- 3 charged with burglarizing Scott City bar (10/14/16)4
- Shooting injures two people in Cape early Tuesday (10/19/16)34
- Perry County: A great place to find home away from home (10/14/16)
- Tours provide a glimpse of Cape Girardeau's supposedly haunted past (10/17/16)1
- Cape Girardeau County: A great place to grab a bite (10/14/16)2
- 'I feel for them' (10/20/16)1
- 18-year-old killed in one-car crash Thursday morning (10/21/16)1
- Benton man accused of statutory rape, selling pot (10/20/16)1
- Three weeks and then what? (10/18/16)2
- Suspected attacker of Southeast student apprehended (10/19/16)5
The breathtaking audacity of the governor's order
A priceless moment in the great war movie "Patton" occurs as George C. Scott, playing that great combatant, celebrates a conquest over wily foe Erwin Rommel, Germany's "Desert Fox." (No, I don't mean the scene where, having routed the German commander's tanks, he cries out gleefully, "Rommel, you magnificent b
, I read your book!") I refer to the French-speaking Gen. Patton who, invoking Frederick the Great, turned to another general and said, with a huge smile lighting up his face: "L'audace, toujours l'audace!" Translation: "Audacity, always audacity."
The uses to which audacity might be put aren't limited to warfare among military forces. Indeed, it is a certain former governor of Arkansas who, as president of the United States, instructed us yet again in the uses of audacity in the service of a certain leadership style. This was true throughout the Clinton presidency as Clinton trampled the Constitution, ignored precedents revered by all his predecessors, decimated his own congressional party forces and unleashed the power of government against his enemies, all the while claiming that he was under-appreciated.
His breathtaking and limitless audacity is, I submit, surely the single most striking feature of the Clinton leadership style. It is, in every important sense of the word, literally shameless.
During the Monica Lewinsky saga, the Wall Street Journal published a remarkable piece, asking the telling question: What if poor, old Richard Nixon had had, quite literally, no shame? What if, when visited by the late Sen. Barry Goldwater and other party leaders that grim first week of August, 1974, to be told his support had collapsed and he must go or be removed, Nixon had just dug in his heels and stayed? We pretty much had the answer during the 1998-'99 Clinton impeachment saga: You end up, as columnist Charles Krauthammer predicted early on in the Lewinsky scandal, with a scoundrel who might, very likely, just hang on: Think of it, Krauthammer said, as "O.J. in the Oval Office."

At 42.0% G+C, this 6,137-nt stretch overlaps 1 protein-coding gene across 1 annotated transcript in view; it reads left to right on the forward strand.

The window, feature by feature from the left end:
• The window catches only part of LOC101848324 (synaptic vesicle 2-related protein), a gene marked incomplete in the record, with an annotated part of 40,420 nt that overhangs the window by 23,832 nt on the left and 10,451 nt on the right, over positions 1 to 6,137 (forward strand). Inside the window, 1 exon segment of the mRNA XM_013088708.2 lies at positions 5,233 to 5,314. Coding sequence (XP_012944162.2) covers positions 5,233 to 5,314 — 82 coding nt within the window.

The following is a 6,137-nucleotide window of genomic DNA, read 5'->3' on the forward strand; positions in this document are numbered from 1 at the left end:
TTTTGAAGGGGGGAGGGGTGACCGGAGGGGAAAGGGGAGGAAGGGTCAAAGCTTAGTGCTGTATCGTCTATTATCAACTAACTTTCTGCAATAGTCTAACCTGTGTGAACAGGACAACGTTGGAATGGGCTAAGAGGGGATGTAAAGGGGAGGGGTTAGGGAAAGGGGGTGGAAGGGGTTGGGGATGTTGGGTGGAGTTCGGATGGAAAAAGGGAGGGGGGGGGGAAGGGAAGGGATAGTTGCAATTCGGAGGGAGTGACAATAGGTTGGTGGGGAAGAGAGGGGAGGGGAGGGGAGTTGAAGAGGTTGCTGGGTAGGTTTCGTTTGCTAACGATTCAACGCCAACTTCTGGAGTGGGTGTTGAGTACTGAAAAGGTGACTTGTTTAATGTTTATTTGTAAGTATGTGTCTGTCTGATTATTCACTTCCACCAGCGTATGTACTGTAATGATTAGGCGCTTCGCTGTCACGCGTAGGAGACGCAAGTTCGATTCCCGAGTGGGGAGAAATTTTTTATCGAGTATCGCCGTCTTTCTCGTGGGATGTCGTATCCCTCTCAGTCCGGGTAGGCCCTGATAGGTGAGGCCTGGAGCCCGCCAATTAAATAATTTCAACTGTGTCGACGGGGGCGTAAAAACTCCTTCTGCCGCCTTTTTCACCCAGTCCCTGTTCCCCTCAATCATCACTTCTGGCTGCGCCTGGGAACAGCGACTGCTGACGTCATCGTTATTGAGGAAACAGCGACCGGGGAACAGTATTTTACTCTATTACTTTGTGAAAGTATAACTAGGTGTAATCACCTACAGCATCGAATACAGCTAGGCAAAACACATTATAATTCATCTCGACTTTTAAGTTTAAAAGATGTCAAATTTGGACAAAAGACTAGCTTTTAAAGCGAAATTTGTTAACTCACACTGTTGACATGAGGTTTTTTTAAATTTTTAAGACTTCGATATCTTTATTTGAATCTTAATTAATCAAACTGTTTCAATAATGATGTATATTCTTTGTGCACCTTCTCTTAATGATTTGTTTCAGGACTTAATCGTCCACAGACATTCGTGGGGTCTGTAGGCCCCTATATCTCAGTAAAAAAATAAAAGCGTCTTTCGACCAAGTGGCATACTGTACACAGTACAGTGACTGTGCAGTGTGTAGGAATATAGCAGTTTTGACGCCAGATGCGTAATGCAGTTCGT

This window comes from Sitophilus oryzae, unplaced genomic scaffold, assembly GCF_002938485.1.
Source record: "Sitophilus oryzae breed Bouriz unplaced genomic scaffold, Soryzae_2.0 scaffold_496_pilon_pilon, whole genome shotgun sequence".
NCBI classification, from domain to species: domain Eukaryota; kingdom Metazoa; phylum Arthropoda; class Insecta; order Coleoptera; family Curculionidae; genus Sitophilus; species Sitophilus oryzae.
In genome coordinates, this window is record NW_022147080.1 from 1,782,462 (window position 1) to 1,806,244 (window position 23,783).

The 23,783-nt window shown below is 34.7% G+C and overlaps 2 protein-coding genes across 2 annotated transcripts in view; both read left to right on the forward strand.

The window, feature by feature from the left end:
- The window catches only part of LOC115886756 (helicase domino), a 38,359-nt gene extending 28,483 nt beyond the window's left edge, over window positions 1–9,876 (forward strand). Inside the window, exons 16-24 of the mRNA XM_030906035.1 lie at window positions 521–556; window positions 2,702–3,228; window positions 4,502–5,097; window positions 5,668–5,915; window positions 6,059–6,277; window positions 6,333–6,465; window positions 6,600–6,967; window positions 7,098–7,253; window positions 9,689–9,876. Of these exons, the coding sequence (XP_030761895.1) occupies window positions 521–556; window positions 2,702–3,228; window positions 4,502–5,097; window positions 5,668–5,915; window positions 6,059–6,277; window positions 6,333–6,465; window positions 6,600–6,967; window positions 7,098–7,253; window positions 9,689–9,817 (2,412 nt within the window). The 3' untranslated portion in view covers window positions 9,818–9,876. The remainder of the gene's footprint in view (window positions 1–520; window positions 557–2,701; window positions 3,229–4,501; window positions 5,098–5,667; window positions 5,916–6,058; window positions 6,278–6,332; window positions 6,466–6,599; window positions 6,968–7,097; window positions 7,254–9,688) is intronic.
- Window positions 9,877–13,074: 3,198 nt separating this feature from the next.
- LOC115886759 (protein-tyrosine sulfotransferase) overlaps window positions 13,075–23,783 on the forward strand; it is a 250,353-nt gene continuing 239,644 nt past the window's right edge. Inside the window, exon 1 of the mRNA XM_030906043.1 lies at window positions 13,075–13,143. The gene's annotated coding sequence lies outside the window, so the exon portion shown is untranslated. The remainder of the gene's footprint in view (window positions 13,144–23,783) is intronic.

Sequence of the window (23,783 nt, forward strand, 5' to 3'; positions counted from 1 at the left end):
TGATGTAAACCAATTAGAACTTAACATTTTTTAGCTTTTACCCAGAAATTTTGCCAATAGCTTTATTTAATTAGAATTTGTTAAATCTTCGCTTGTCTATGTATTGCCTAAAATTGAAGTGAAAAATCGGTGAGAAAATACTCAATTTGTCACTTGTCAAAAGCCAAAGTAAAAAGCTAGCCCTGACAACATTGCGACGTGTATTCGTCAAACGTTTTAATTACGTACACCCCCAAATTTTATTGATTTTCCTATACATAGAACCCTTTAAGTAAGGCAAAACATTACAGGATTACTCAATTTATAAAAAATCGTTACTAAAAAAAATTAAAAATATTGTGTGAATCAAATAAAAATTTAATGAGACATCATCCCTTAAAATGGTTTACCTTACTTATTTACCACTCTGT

So the uses to which audacity can be put aren't to be underestimated. "L'audace, toujours l'audace!"
I'm reminded of all this when reflecting on Gov. Bob Holden's executive order unionizing your state government with the stroke of his pen. It is the most audacious act by any governor -- certainly in the memory of this writer -- perhaps in state history.
Consider: Since the late 1960s, the General Assembly has annually considered and annually rejected legislation that would institute collective bargaining for public employees. No such bill has ever reached any governor's desk. Through all these years, until this year, both houses of the Legislature were controlled by the Democratic Party. And still, no General Assembly ever passed it.
Then in June of this year, Gov. Holden signs an executive order. The order audaciously purports to do what had always been understood to require legislation passed by the elected representatives of the people, in whom the lawmaking power solely resides. "L'audace, toujours l'audace!"
As the Clinton years taught us, audacity in certain leaders, if not resisted, will corrode the very foundations of our constitutional government. So there has arisen a broad coalition of interest groups, joining this writer and a Democratic lawmaker, to challenge Gov. Holden's order, asking the courts to declare it void and unenforceable.
We are deadly serious about our lawsuit. Time will tell if we can preserve any semblance of a proper constitutional order.
Peter Kinder is president pro tem of the Missouri Senate.